to my house. Under the bride’s lace collar,

a corsage was cinched by her graceful fingers
I at first had thought belonged to a concert pianist.

I didn’t know her then, but in her face I sense
my niece walking to me at nine months,

who in college sang to her guitar in a pure voice
when not using her fingers to paint in gouache

pigments of spice and plants from the swamp’s brake
made long before marriage on emptied flour sacks.

She now sits by my tall grandfather, looking, each,
seriously at his cousin’s camera that joined them for us

forever, except like another unknown grandmother,
she died too soon, young, leaving life to others.

How can I possibly not love her, wishing she might
have known her importance to those who can’t quite.

(Image & poem copyright ©2011, 
online or in print reproduction by permission only.)

               –Van K. Brock

I made an altar
For Day of the Dead this year
Starting to lose friends

          –Katherine Shurlds

 what will happen then
when I can’t see myself here?
she asks the mirror . . .
I tell her nothing, knowing
that there are no simple words

(from my sister’s world, a tanka sequence,
Atlas Poetica, no. 8, Spring 2011)

               –Margaret Dornaus

day of the dead
silence of the crows
on cemetery wall

           –Sanjuktaa Asopa

 
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About Margaret Dornaus

I’m a writer and a teacher, as well as a haiku-doodler. I live in a beautiful woodland setting, surrounded by native oak forests, that inspires me to record haiku snapshots of luna moths and our resident roadrunner, and even an occasional black bear as it hightails it across the top of my road, my mongrel dog barking at its heels as I watch with wonder. My work as a travel writer has appeared in publications from The Dallas Morning News to the Robb Report. You can find examples of my travel writing–as well as excerpts from a travel memoir I’m working on–at my other WordPress site, Travelin’ On. What more than that do you need to know? Only that I started this blog with an eye toward collaboration. Got a haiku? Send it my way. . . . I’m all about new visions & voices. Best, Margaret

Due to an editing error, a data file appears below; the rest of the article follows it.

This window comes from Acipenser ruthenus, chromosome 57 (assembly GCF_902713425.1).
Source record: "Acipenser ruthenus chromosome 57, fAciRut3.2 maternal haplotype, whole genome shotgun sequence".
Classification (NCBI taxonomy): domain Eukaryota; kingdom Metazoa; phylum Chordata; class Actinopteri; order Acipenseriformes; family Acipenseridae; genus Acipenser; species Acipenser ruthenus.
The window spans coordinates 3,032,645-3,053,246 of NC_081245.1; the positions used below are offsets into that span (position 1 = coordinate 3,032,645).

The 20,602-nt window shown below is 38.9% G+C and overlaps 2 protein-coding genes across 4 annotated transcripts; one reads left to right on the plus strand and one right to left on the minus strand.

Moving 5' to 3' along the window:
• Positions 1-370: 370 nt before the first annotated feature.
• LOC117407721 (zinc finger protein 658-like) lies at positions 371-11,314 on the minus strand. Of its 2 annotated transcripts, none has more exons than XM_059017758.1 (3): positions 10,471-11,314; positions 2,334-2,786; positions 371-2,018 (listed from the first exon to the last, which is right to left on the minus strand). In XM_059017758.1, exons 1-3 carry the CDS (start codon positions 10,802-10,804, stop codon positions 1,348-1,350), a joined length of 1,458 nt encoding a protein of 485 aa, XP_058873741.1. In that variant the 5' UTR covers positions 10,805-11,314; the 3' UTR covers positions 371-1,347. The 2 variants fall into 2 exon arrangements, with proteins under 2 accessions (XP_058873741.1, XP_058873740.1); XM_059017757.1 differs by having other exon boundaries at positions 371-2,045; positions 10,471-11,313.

This entry was posted in All Souls Day, Atlas Poetica, Autumn, Day of the Dead, Haiga, Haiku, Haiku-doodle, Tanka and tagged , , , , , , , , , , , , , , , , , , . Bookmark the permalink.

16 Responses to Day of the Dead . . .

  1. On the day of the dead, life, through the words of my wife.

  2. Claire says:

    Margaret,
    What a beautiful tribute! Thank you for taking the time to do this and for including my poems alongside the poems, pictures and memories of others.In one post, I ran the gamut of emotions, but I am left with a great sense of peace. Lovely to think who might be looking over our shoulders as we read. Thank you again.
    Claire (Everett)

  3. sanjuktaa says:

    Amazing post! There couldn’t have been a more perfect opener than the one by Rick Daddario. The haiga by Johnny Baranski…WOW! Alee’s “Papa…” and Katherine Shurld’s “runaway”…i almost cried. Cara’s “sturgeon moon” and “all her dreams…all my dreams” by you -BEAUTIFUL ! Then, of course, Claire Everett and the other longer poems. Thanks, Margaret! I’ll be back again later.

  4. Pamela Cooper says:

    Beautiful collection, breathing life into death. (My poem was a tribute to my late cousin, who had passed away on All Saints Day)

  5. Jim Sullivan says:

    Excellent tribute to those on the other side. I enjoyed the poems and the comments, Margaret. I especially liked your “her old wedding band.” I forwarded it to my wife who I know has similar feelings and affection for an old wedding band.

    Sully

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  7. Aubrie Cox says:

    Beautiful collection. I didn’t get time to sit and think about it until now, unfortunately. Though this did come to mind while reading…

    the grave
    no one remembered
    to clean
    bathed
    in moonlight

  8. alee9 says:

    What an exquisite page, Hermana! I can’t pick any one haiku or poem over the rest; I think each is a gem. What an honor for my tributes to sparkle alongside them. Calaveras, I think, draw out emotions from depths much deeper than waking moments can plumb, which is why, perhaps, these poems stand out. Before I wrote mine, none of what came out, had been conceivable.

    Mil gracias otra vez!

    • Thank you, Alegria. I’m glad you liked the post. I love the way the page turned out as well. And your poems! They work so beautifully here–individually and as a whole. Gracias, hermana . . . hermana di mi alma . . .